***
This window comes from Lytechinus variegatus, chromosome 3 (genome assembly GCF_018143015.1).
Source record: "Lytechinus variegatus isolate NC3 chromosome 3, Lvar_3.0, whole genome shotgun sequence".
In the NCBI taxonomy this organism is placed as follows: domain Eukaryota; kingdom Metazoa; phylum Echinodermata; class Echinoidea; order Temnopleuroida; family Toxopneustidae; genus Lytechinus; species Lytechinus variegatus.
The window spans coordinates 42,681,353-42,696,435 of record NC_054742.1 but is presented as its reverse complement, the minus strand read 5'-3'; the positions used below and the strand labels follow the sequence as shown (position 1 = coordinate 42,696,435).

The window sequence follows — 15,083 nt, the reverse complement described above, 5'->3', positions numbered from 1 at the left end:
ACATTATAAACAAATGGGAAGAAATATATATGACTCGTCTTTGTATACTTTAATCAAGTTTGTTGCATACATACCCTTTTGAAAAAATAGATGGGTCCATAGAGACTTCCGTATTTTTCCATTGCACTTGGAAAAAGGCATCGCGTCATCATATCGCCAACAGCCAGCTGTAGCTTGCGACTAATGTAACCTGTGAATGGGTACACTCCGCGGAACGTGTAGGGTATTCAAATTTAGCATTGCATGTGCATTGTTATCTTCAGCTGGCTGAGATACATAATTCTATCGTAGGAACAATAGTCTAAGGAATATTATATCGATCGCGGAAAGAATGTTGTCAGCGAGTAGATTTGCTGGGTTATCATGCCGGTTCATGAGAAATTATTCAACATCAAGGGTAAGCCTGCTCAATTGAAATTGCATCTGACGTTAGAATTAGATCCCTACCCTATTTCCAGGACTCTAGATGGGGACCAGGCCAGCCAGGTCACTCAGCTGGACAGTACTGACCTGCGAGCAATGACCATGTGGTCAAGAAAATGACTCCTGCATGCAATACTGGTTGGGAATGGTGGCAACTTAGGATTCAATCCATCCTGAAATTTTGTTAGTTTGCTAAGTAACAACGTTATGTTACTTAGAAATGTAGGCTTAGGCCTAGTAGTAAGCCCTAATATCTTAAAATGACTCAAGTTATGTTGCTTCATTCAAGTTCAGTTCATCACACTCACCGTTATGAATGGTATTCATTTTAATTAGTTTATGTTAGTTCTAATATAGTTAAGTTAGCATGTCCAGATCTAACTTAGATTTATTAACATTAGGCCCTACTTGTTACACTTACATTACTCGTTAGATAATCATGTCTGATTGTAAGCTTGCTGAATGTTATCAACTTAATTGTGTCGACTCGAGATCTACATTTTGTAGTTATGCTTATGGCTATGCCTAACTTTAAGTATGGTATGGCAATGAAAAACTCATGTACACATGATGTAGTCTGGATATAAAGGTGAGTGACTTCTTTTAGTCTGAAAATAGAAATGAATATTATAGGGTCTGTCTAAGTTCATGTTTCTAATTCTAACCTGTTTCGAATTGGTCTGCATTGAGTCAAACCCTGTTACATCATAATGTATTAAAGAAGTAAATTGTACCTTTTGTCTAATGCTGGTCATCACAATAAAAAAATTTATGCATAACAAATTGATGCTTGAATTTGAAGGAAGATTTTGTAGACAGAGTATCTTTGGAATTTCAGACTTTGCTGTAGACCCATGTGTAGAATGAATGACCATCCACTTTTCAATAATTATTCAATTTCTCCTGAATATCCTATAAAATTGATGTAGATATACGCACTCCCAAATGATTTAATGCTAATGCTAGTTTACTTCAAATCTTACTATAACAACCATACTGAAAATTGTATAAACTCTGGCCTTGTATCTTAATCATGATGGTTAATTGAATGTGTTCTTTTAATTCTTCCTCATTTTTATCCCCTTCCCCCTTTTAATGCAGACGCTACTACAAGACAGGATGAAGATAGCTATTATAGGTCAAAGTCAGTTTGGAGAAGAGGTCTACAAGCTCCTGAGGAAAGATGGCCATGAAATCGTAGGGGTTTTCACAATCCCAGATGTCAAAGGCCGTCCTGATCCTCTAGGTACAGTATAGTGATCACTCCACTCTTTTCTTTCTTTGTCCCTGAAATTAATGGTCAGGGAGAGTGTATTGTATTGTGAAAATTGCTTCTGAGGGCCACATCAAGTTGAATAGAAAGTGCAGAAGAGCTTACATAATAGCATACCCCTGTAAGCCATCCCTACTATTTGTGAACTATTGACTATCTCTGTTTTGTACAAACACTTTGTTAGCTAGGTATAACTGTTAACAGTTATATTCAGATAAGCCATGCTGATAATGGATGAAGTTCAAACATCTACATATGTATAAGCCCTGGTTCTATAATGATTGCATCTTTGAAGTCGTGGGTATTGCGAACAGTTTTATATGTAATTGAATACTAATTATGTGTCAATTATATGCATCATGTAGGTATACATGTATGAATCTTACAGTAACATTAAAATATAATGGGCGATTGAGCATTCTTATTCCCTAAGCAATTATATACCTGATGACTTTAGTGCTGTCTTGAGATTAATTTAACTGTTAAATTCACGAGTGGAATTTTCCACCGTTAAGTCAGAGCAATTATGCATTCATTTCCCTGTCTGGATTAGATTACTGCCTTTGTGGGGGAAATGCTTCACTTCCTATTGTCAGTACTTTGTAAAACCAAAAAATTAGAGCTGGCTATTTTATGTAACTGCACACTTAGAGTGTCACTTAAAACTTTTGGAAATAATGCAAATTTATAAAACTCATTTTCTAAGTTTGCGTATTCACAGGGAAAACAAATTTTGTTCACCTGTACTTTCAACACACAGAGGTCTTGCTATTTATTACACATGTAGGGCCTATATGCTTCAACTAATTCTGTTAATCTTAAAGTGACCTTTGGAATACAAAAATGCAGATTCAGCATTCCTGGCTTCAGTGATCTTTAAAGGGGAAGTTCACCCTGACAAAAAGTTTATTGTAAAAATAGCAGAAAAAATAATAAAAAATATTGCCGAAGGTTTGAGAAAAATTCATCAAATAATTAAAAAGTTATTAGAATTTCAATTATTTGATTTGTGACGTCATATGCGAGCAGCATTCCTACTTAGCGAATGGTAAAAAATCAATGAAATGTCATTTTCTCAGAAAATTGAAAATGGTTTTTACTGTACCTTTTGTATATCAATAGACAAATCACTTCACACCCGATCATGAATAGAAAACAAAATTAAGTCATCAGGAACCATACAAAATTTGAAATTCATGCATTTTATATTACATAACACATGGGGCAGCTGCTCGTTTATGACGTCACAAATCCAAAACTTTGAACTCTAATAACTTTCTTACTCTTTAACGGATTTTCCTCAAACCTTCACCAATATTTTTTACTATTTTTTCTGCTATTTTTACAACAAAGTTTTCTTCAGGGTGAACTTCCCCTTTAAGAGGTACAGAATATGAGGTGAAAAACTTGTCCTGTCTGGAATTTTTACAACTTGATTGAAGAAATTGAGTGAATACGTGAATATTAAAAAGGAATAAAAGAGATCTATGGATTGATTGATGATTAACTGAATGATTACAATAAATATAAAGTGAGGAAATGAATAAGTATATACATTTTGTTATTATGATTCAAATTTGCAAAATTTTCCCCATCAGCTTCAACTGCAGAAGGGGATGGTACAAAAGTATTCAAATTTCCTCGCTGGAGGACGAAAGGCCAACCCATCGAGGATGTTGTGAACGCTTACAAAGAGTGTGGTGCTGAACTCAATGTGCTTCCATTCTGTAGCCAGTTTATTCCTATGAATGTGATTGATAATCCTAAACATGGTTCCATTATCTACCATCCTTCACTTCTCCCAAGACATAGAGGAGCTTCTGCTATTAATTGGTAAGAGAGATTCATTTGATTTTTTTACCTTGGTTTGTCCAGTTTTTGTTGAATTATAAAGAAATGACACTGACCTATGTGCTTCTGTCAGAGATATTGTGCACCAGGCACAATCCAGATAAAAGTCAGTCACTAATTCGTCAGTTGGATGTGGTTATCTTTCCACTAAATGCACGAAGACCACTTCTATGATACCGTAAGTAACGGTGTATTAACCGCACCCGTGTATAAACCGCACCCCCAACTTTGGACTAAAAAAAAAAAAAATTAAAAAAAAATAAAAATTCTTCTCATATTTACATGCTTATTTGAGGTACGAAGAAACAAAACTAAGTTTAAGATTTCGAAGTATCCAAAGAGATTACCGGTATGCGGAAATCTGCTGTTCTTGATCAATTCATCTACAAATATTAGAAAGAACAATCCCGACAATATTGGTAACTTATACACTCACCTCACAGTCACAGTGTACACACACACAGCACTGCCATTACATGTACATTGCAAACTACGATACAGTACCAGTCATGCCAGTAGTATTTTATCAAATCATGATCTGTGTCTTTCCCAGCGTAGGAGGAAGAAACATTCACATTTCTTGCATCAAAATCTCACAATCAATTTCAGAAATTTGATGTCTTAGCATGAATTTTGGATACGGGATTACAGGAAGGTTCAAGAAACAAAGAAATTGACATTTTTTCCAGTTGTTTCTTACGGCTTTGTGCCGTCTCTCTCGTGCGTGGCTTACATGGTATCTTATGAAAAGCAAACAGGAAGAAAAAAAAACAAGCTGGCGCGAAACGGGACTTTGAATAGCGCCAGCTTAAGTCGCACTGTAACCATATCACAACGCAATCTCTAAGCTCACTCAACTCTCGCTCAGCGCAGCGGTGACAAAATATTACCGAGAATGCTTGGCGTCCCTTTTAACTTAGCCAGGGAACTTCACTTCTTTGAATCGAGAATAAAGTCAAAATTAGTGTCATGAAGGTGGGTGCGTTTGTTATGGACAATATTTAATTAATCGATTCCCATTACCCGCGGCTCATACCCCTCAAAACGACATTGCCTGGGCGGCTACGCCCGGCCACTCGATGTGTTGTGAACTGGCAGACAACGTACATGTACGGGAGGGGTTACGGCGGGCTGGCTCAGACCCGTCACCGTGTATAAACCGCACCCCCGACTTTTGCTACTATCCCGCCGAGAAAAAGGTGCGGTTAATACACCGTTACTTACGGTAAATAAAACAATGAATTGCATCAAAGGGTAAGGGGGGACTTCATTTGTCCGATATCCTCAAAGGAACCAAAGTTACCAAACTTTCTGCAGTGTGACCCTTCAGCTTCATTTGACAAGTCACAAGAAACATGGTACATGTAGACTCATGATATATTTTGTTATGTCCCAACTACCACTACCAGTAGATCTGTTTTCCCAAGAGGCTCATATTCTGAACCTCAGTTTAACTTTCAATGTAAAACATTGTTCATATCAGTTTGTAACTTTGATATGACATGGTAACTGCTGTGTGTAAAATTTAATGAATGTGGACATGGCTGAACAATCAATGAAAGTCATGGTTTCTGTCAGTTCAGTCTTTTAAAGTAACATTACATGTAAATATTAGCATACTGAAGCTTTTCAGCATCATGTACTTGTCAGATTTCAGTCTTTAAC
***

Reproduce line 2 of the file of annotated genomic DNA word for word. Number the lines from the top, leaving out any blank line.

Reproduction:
Source record: "Lytechinus variegatus isolate NC3 chromosome 3, Lvar_3.0, whole genome shotgun sequence".